Newstalk ZB football broadcaster Jason Pine about why he's not a lawyer, covering the Phoenix and rock and roll dancing.
What did you think you'd be when you grew up?
When I was at Tawa College I imagined I'd be a lawyer. That's what I studied initially at Victoria University. I liked what I saw on LA Law, with the guys all wearing flash suits and looking like they were having a good time. I'd enjoyed debating and public speaking at school. It just felt like a natural choice.
What changed your mind?
I failed my first-year exam. If I'd got 9 per cent more, I'd have carried on. It turned out to be a good failure, though at the time I thought it was the biggest catastrophe of my life. I changed to a BA in politics, then went to the broadcasting school in Christchurch.
Was broadcasting the lure, or the chance to get into sport?
I liked sport, there's no doubt about that. I was a keen footballer and I spent many a happy hour at the Basin watching cricket. But broadcasting appealed. I got some good advice from Peter Williams and Geoff Bryan.
Where did you work initially?
I did afternoon music shifts in the Wairarapa for a while, then moved to Radio Nelson. I hosted a Saturday morning sports show with Jock and Scruff Edwards, and did the weekday afternoon music shift. Later I did the Saturday afternoon scoreboard show and became programme director.
Sounds like you had a good time in Nelson.
I did. The sport was great. The Giants, the basketball team, were really big, but we followed Nelson Bay rugby, the Nelson Suburbs football team in the Chatham Cup, speedway. . . it was great.
You played in that Suburbs team, didn't you?
Yes, I was up front initially, and later moved to the back. I was never particularly skilful, but I tried hard and stayed fit.
Did you report on your own matches?
No, I tried to avoid that. I'd get an outsider to do those reports.
How long have you been back in Wellington?
Since 1999. I did the Saturday morning shift, 7 till 9, and still do. But I've had a lot of other roles since at ZB.
You've carved out a niche covering the Phoenix. They came along at a good time for you.
I was incredibly fortunate. If I trace it back, Terry Serepisos has been a huge boost to my career. Without him there wouldn't be a Phoenix. And without the Phoenix I doubt New Zealand would have got to the 2010 World Cup. I've been able to broadcast the Phoenix and achieved a personal dream, by covering a World Cup.
Are you close to the Phoenix team?
They're very helpful, but I don't socialise with them. I don't want to blur the lines. I have a very good professional relationship with the players and with Ricki [Herbert, the coach].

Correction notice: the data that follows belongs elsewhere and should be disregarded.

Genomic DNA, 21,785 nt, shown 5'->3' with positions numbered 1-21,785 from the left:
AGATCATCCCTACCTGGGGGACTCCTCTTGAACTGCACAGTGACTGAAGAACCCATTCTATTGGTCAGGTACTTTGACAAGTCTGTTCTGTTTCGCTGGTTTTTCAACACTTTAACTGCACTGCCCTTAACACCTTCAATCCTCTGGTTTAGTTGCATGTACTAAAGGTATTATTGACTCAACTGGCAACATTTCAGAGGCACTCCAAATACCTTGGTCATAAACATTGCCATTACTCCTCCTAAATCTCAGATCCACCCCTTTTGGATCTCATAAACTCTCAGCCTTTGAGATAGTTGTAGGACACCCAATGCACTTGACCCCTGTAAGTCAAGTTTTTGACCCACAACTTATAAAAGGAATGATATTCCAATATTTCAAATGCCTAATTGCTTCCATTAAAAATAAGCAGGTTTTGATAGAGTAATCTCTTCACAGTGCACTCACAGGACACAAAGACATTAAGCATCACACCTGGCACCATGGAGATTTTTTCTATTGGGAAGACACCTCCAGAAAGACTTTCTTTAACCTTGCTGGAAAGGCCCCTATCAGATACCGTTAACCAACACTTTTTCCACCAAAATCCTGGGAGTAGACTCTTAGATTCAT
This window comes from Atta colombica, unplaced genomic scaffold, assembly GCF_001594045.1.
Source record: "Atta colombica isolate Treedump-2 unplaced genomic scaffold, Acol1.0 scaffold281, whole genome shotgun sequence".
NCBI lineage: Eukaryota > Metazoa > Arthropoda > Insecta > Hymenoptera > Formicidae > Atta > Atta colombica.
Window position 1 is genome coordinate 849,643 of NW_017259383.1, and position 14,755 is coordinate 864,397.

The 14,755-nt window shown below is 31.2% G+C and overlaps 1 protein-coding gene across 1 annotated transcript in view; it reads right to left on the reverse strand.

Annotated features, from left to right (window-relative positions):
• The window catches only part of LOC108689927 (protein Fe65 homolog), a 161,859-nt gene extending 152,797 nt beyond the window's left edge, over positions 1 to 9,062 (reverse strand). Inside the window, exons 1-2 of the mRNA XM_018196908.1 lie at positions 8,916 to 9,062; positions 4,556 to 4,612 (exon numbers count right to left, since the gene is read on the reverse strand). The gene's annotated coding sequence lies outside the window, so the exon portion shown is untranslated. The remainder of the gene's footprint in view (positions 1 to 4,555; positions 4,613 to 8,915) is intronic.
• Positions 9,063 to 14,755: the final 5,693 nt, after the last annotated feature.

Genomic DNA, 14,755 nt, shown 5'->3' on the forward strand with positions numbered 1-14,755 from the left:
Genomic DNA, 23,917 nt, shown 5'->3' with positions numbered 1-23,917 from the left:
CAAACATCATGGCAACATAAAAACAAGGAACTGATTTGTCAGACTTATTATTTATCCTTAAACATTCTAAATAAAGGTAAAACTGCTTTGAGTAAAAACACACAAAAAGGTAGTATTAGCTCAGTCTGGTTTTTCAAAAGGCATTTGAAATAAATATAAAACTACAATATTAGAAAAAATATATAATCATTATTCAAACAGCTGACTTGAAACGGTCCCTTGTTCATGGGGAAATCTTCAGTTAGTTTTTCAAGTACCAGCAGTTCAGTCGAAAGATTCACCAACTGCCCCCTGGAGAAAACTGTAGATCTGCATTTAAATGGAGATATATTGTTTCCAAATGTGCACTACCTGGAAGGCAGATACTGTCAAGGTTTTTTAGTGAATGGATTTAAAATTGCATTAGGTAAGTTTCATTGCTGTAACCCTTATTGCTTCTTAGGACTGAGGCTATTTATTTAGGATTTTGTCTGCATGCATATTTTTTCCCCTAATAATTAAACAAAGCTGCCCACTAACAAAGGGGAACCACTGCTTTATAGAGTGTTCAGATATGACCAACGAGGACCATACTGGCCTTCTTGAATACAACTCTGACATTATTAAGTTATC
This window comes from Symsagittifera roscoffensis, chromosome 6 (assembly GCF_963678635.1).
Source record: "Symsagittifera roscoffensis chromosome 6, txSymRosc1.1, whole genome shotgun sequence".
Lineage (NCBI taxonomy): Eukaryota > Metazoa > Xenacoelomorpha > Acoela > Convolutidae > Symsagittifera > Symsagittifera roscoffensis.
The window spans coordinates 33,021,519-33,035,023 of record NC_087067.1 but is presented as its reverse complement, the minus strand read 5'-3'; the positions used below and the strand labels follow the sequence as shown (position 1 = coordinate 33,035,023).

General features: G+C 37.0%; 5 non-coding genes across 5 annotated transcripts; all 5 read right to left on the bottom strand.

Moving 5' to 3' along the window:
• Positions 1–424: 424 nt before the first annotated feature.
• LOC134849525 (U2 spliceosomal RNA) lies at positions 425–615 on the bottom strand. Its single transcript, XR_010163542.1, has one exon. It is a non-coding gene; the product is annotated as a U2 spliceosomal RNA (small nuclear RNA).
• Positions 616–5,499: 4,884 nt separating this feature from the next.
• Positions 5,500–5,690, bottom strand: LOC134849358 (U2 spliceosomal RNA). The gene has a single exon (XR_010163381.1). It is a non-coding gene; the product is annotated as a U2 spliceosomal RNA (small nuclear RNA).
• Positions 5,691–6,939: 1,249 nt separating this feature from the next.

What's the biggest game you've covered?
You'd go a long way to beat that New Zealand-Bahrain game in Wellington in 2009. The atmosphere was incredible. When Paston saved the penalty, that provoked the loudest noise I've ever heard at the stadium. The whole stadium shook. For me, that game was up there even with the World Cup finals, where New Zealand played so well.
Are you in the camp that says football will one day be our national game?
No, rugby's our national game, and the All Blacks will always be our No 1 side. But since New Zealand has had a professional football team, the sport's following has grown here. It used to be mainly followers of the English leagues, but now there are a lot of New Zealand football fans, too.
There's been a move in radio to cut back local content by having shows such as Leighton Smith's from Auckland cover the whole country. Where do you stand on that?
I'm a traditionalist, but a realist. Since the mid-1990s, the trend has been to network shows, but with the talk brands, such as ZB, there is a place for as much local content as possible. We've kept our local shows, with Justin du Fresne, then Sean Plunket, doing weekdays and with local weekend presenters. You want presenters who can talk to listeners about Courtenay Place, the Basin, Cuba St, the stadium.
Do listeners care?
When we network a programme - perhaps if Sean is away - the complaints will start coming in within a few seconds. We'll be deluged with complaints. Wellington listeners want Wellington hosts.
Just changing tack, I understand you do rock and roll dancing.
Ha! My wife, Bex, is the rock and roll dancer. She's been doing it since her 20s. I'm hopeless. I thought I'd be OK at dancing because I'd played a lot of sport, but I'm definitely not. However, I have started to learn. It's very different from anything else. It takes a long time to pick it up and you have to really concentrate. I thought it would be good when we went along to dance evenings if I could do a bit, rather than sit around. When you try, you realise how good they are. The moves and the throws are amazing.
- The Wellingtonian